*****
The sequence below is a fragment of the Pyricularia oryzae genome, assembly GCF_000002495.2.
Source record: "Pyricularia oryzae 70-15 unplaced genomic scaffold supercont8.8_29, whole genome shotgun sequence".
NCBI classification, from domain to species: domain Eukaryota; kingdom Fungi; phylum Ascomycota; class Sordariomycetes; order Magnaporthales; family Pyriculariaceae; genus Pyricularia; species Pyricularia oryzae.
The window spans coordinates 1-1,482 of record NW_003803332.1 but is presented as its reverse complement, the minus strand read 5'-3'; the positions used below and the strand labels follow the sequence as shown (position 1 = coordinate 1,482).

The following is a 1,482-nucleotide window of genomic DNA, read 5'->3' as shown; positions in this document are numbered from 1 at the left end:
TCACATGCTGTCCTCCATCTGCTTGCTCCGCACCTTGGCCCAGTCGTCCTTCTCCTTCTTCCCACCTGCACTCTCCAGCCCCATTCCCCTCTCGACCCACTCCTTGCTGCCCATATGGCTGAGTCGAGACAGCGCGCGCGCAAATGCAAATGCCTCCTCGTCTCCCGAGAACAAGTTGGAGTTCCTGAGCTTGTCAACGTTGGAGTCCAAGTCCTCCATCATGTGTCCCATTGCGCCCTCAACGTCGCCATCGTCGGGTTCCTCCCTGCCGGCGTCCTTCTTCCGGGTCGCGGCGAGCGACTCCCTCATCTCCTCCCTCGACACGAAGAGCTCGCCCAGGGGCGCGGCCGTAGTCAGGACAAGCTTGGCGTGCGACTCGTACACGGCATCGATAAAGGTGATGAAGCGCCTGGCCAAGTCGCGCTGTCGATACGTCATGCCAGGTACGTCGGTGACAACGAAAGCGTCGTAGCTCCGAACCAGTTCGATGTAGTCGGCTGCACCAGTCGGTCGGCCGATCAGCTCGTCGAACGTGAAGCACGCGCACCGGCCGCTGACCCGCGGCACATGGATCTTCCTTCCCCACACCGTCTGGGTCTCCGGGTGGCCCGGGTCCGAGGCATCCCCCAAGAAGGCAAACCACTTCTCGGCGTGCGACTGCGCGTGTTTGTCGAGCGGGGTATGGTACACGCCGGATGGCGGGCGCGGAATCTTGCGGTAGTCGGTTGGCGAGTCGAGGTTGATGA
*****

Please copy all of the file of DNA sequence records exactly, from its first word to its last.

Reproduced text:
The sequence below is a fragment of the Pyricularia oryzae genome, assembly GCF_000002495.2.
Source record: "Pyricularia oryzae 70-15 unplaced genomic scaffold supercont8.8_29, whole genome shotgun sequence".
NCBI classification, from domain to species: domain Eukaryota; kingdom Fungi; phylum Ascomycota; class Sordariomycetes; order Magnaporthales; family Pyriculariaceae; genus Pyricularia; species Pyricularia oryzae.
The window spans coordinates 1-1,482 of record NW_003803332.1 but is presented as its reverse complement, the minus strand read 5'-3'; the positions used below and the strand labels follow the sequence as shown (position 1 = coordinate 1,482).

The following is a 1,482-nucleotide window of genomic DNA, read 5'->3' as shown; positions in this document are numbered from 1 at the left end:
TCACATGCTGTCCTCCATCTGCTTGCTCCGCACCTTGGCCCAGTCGTCCTTCTCCTTCTTCCCACCTGCACTCTCCAGCCCCATTCCCCTCTCGACCCACTCCTTGCTGCCCATATGGCTGAGTCGAGACAGCGCGCGCGCAAATGCAAATGCCTCCTCGTCTCCCGAGAACAAGTTGGAGTTCCTGAGCTTGTCAACGTTGGAGTCCAAGTCCTCCATCATGTGTCCCATTGCGCCCTCAACGTCGCCATCGTCGGGTTCCTCCCTGCCGGCGTCCTTCTTCCGGGTCGCGGCGAGCGACTCCCTCATCTCCTCCCTCGACACGAAGAGCTCGCCCAGGGGCGCGGCCGTAGTCAGGACAAGCTTGGCGTGCGACTCGTACACGGCATCGATAAAGGTGATGAAGCGCCTGGCCAAGTCGCGCTGTCGATACGTCATGCCAGGTACGTCGGTGACAACGAAAGCGTCGTAGCTCCGAACCAGTTCGATGTAGTCGGCTGCACCAGTCGGTCGGCCGATCAGCTCGTCGAACGTGAAGCACGCGCACCGGCCGCTGACCCGCGGCACATGGATCTTCCTTCCCCACACCGTCTGGGTCTCCGGGTGGCCCGGGTCCGAGGCATCCCCCAAGAAGGCAAACCACTTCTCGGCGTGCGACTGCGCGTGTTTGTCGAGCGGGGTATGGTACACGCCGGATGGCGGGCGCGGAATCTTGCGGTAGTCGGTTGGCGAGTCGAGGTTGATGA